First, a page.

History researcher Abdul Majeed Abdul Aziz said the club was an important meeting place for the Greeks who lived in Egypt. By the 1930s and 1940s the venue also attracted many Egyptians amid rising liberalism, creating a blend of traditions from both sides.

“Many of the habits of the people in Alexandria are now similar to what was once done by the Greeks,” he told Arab News. 

Egyptian media reported last year that President Abdel Fatah El-Sisi and his Greek and Cypriot counterparts inaugurated a Hellenism revival week in Alexandria, with the aim of recalling the memories and heritage of the cultures.

Egypt’s Minister of Immigration Nabila Makram was quoted as saying that the program paid tribute to everyone who once lived in Egypt and left a positive impact. “Everyone was always welcomed to come and live in Egypt and they still are,” Makram said in a statement to media outlets. 


Lebanon’s Aoun vows to tend to economic, financial reforms

Updated 59 min 49 sec ago

Lebanon’s Aoun vows to tend to economic, financial reforms

  • Aoun said this aimed “to guarantee political stability in cabinet and outside it and to secure the greatest amount of productivity”
  • He expected “the implementation path” to begin “with the start of October"

BEIRUT: Lebanon is expected to begin implementing in October a set of economic and financial measures agreed by its top leadership that will boost economic growth, President Michel Aoun said on Sunday, vowing that he would to tend to this himself.
He was referring to decisions taken at a top-level meeting earlier this month with the aim of reviving an economy that has been growing slowly for years and is struggling with one of the world’s heaviest public debt burdens.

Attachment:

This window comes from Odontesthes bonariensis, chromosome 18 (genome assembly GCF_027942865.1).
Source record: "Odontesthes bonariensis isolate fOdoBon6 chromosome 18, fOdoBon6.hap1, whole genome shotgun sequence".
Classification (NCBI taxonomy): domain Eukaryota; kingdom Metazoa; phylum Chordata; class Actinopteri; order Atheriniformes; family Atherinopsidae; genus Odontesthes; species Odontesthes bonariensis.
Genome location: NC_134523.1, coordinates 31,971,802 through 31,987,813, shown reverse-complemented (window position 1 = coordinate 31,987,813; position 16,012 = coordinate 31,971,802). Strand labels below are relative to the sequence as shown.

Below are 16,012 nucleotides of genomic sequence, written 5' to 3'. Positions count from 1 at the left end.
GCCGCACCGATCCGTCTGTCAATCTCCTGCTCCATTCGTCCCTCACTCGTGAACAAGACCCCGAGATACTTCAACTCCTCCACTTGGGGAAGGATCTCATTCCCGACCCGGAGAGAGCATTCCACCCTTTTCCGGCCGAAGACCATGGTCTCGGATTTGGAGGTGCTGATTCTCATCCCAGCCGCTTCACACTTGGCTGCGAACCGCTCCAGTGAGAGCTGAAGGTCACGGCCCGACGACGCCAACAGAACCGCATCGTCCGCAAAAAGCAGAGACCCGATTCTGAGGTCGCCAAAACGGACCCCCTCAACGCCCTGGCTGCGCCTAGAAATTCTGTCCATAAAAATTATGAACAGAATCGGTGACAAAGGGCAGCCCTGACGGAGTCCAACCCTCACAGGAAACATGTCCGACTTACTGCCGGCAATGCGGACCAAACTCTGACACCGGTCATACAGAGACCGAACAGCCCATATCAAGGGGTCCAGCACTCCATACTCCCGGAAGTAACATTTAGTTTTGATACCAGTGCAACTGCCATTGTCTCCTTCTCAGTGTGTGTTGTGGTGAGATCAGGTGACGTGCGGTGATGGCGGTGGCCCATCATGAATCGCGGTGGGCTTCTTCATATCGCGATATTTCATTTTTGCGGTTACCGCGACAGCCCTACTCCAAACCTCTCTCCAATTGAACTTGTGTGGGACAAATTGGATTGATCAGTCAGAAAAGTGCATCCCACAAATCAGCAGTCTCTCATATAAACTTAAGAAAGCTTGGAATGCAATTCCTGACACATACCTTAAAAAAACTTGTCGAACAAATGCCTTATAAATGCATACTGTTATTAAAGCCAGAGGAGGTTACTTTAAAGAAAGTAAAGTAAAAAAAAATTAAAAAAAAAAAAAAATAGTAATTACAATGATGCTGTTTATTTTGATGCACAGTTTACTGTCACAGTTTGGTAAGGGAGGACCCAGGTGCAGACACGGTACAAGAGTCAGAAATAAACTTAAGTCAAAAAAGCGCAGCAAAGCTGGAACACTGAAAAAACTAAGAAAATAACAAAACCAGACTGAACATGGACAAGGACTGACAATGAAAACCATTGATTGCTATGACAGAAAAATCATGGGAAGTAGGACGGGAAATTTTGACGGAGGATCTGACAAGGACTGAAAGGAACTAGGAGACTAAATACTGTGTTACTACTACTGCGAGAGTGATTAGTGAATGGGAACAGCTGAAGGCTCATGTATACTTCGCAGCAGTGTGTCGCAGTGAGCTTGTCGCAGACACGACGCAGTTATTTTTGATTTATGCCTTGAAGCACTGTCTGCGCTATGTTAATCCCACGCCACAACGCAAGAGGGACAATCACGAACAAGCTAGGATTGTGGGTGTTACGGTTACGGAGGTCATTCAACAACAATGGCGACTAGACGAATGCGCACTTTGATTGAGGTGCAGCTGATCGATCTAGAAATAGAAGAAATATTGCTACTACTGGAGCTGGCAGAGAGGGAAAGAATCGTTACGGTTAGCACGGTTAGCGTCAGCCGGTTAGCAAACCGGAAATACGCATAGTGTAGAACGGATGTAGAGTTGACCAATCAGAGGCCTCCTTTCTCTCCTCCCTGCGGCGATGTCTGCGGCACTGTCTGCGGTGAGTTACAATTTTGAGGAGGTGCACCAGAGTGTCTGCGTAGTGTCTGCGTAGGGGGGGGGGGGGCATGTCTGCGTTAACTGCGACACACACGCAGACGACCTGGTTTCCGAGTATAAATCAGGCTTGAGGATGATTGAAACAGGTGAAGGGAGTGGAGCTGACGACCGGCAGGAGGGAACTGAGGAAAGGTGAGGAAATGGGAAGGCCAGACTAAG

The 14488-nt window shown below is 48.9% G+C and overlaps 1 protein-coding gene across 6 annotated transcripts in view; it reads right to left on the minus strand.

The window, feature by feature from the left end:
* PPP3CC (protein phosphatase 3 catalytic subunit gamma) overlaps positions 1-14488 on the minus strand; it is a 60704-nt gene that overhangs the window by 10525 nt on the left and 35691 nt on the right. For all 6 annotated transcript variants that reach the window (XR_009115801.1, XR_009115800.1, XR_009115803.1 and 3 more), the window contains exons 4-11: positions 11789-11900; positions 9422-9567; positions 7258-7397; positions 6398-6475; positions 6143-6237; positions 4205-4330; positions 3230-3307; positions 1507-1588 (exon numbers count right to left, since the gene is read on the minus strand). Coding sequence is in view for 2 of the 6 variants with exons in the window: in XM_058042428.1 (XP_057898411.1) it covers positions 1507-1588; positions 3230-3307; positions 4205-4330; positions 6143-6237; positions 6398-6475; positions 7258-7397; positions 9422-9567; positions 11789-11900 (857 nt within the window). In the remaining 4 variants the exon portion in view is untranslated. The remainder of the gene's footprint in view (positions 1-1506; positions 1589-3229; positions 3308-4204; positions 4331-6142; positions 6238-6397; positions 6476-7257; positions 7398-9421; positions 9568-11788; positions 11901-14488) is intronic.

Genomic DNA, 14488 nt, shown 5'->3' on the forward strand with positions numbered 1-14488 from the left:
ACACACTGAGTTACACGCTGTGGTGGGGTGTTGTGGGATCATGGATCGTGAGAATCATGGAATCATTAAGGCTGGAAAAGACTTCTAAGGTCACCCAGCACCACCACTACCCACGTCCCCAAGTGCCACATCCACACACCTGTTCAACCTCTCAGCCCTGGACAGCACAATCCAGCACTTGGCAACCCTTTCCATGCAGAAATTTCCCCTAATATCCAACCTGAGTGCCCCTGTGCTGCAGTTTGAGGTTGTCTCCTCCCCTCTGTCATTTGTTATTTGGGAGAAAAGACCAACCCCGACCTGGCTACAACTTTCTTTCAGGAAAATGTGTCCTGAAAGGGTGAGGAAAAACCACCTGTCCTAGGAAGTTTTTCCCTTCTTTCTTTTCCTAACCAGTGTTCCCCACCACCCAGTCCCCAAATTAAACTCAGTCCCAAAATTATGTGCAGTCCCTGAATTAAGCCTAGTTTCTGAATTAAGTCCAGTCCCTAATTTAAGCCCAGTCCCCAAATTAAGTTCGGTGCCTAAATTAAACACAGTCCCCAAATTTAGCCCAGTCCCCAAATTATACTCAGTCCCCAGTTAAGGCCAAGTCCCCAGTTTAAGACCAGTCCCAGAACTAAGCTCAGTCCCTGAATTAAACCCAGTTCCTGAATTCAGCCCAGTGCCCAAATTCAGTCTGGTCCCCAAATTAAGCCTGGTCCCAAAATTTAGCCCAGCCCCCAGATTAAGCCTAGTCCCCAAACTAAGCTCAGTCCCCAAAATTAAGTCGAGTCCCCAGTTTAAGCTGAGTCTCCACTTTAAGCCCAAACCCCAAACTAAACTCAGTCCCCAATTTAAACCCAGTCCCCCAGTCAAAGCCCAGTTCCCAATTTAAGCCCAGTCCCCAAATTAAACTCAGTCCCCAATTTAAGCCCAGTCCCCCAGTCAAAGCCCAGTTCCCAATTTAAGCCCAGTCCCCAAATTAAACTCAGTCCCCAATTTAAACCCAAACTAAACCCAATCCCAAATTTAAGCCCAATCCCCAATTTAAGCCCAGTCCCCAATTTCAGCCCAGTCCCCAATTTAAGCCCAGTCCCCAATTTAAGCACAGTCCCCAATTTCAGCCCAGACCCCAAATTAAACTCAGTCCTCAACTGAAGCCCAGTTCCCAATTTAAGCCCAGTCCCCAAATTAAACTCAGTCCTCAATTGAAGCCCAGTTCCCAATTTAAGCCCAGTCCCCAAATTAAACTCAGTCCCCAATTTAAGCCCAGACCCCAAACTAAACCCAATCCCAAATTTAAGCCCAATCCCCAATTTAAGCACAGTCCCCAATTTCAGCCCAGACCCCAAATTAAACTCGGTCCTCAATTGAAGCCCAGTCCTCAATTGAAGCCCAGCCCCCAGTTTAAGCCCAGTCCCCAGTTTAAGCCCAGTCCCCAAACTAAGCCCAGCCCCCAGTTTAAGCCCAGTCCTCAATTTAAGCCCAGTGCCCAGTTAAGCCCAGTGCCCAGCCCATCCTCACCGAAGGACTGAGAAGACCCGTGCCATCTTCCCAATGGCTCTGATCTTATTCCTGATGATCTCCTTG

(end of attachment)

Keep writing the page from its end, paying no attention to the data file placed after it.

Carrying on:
After the Aug. 9 meeting, Prime Minister Saad Al-Hariri said agreed steps included finishing the 2020 budget on time, drawing up a plan to start $3.3 billion of projects approved by parliament, full implementation of a power sector reform plan, and laws to fight tax evasion and regulate public tenders.
“I will personally tend to the implementation path of the decisions of the financial and economic meeting” in cooperation with Prime Minister Saad Al-Hariri, Parliament Speaker Nabih Berri and other parties in government, Aoun said.
In written comments to Reuters, Aoun said this aimed “to guarantee political stability in cabinet and outside it and to secure the greatest amount of productivity,” including in the implementation of the 2019 budget and its reforms.
Aoun said he expected “the implementation path” to begin “with the start of October after the conclusion of the current preparations ... which will lead to lifting of the growth rates, reflecting positively on the economic and financial situations.”
After years of backsliding on economic reform, the impetus to act has grown due to economic stagnation and a slowdown in the flow of dollars into Lebanon’s banks from abroad. Lebanon has depended on such flows from its diaspora to finance the current account and the state budget deficits.
Foreign governments and donor institutions last year pledged $11 billion in financing to Lebanon for major infrastructure at the so-called Cedre conference in Paris, on condition that it carries out reforms.
Measures to reduce the budget deficit and reform the power sector, which bleeds public funds while inflicting daily power cuts on Lebanese, are seen as two vital tests of the government’s ability to reform.
The International Monetary Fund said in July this year’s deficit is likely to be well above a targeted 7.6% of national output.
It said the power reform plan and a budget to reduce the deficit were “very welcome first steps” and “further substantial fiscal adjustment and structural reforms” were needed.
Aoun said work was underway to approve the 2020 budget in the constitutional timeframe.
It would include “new, resolute reforms” agreed at the Aug. 9 meeting to reduce the power sector deficit, improve tax collection and fight customs and tax evasion.
Aoun also said frameworks must be put in place for implementing a plan drawn up by management consulting firm McKinsey for revamping the economy and this should coincide with the start of projects outlined at the Cedre conference.